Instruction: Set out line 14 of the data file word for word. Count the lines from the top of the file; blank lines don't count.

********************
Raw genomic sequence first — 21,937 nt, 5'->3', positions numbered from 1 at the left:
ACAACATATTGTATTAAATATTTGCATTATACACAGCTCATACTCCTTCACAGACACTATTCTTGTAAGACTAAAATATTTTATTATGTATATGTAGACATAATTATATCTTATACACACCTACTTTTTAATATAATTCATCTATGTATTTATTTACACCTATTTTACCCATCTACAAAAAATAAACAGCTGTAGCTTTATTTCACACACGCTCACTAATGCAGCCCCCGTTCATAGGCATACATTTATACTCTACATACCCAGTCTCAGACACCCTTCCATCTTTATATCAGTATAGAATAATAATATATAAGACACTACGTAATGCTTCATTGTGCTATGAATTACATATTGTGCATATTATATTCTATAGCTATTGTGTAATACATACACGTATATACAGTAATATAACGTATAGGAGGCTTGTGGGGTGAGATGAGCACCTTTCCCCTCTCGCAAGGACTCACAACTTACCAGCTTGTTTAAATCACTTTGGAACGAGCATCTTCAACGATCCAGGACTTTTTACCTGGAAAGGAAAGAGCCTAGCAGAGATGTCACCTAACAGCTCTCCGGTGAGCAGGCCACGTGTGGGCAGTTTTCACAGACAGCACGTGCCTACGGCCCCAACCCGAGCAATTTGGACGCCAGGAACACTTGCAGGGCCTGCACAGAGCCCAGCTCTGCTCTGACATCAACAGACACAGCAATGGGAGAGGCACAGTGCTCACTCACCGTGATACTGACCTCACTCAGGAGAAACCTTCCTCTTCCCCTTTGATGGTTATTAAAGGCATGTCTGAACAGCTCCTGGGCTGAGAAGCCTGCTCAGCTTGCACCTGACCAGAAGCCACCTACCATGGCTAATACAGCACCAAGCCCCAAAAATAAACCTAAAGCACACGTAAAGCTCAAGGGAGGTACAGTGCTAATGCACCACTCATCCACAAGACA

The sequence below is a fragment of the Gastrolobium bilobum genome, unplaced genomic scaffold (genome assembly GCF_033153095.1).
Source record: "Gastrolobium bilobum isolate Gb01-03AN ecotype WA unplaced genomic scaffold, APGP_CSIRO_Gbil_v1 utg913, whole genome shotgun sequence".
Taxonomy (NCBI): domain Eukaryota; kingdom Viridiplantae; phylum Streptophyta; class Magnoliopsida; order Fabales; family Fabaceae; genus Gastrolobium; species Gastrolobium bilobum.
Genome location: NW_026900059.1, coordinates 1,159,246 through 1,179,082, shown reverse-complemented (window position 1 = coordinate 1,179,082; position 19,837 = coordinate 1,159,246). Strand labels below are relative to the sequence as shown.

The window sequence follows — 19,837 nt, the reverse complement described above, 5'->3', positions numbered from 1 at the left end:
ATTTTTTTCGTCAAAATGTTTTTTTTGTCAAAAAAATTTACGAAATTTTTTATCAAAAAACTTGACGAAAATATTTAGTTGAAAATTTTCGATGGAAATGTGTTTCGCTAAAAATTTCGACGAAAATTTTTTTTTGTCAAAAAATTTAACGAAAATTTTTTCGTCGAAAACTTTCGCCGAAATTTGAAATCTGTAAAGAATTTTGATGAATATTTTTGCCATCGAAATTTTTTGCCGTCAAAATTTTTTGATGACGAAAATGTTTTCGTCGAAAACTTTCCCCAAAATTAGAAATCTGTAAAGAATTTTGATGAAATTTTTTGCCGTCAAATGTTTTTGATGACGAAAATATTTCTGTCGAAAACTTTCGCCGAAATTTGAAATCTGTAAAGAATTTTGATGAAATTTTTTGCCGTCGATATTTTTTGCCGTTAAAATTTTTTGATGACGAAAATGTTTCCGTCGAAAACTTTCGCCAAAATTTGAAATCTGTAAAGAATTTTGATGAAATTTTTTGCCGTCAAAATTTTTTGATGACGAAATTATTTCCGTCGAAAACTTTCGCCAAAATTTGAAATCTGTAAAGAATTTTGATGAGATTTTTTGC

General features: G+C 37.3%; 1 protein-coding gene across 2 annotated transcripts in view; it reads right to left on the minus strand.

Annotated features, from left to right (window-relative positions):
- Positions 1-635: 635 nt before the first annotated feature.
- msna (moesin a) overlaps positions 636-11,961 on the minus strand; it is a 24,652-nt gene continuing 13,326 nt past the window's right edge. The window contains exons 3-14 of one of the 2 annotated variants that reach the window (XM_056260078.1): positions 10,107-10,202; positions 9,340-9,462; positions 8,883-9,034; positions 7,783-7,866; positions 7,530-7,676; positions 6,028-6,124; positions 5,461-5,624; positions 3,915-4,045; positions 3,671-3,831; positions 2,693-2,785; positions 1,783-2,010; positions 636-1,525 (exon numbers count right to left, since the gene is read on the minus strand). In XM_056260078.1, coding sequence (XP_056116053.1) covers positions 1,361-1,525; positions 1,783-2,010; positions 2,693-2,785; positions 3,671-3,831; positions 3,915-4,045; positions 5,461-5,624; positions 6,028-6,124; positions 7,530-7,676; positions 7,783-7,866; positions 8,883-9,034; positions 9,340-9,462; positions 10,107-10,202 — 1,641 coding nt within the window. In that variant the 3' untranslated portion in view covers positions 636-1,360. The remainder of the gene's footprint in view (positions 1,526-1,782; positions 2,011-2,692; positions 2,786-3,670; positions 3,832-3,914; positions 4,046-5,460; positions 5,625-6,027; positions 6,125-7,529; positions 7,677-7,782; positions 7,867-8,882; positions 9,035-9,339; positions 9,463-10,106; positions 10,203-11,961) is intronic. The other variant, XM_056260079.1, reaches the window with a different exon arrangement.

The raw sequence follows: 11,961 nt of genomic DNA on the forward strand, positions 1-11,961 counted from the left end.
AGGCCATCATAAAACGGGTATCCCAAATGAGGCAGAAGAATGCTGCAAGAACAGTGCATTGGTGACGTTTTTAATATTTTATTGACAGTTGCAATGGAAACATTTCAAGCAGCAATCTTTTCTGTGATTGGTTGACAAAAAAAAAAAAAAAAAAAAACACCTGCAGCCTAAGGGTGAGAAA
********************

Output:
AGGCCATCATAAAACGGGTATCCCAAATGAGGCAGAAGAATGCTGCAAGAACAGTGCATTGGTGACGTTTTTAATATTTTATTGACAGTTGCAATGGAAACATTTCAAGCAGCAATCTTTTCTGTGATTGGTTGACAAAAAAAAAAAAAAAAAAAAACACCTGCAGCCTAAGGGTGAGAAA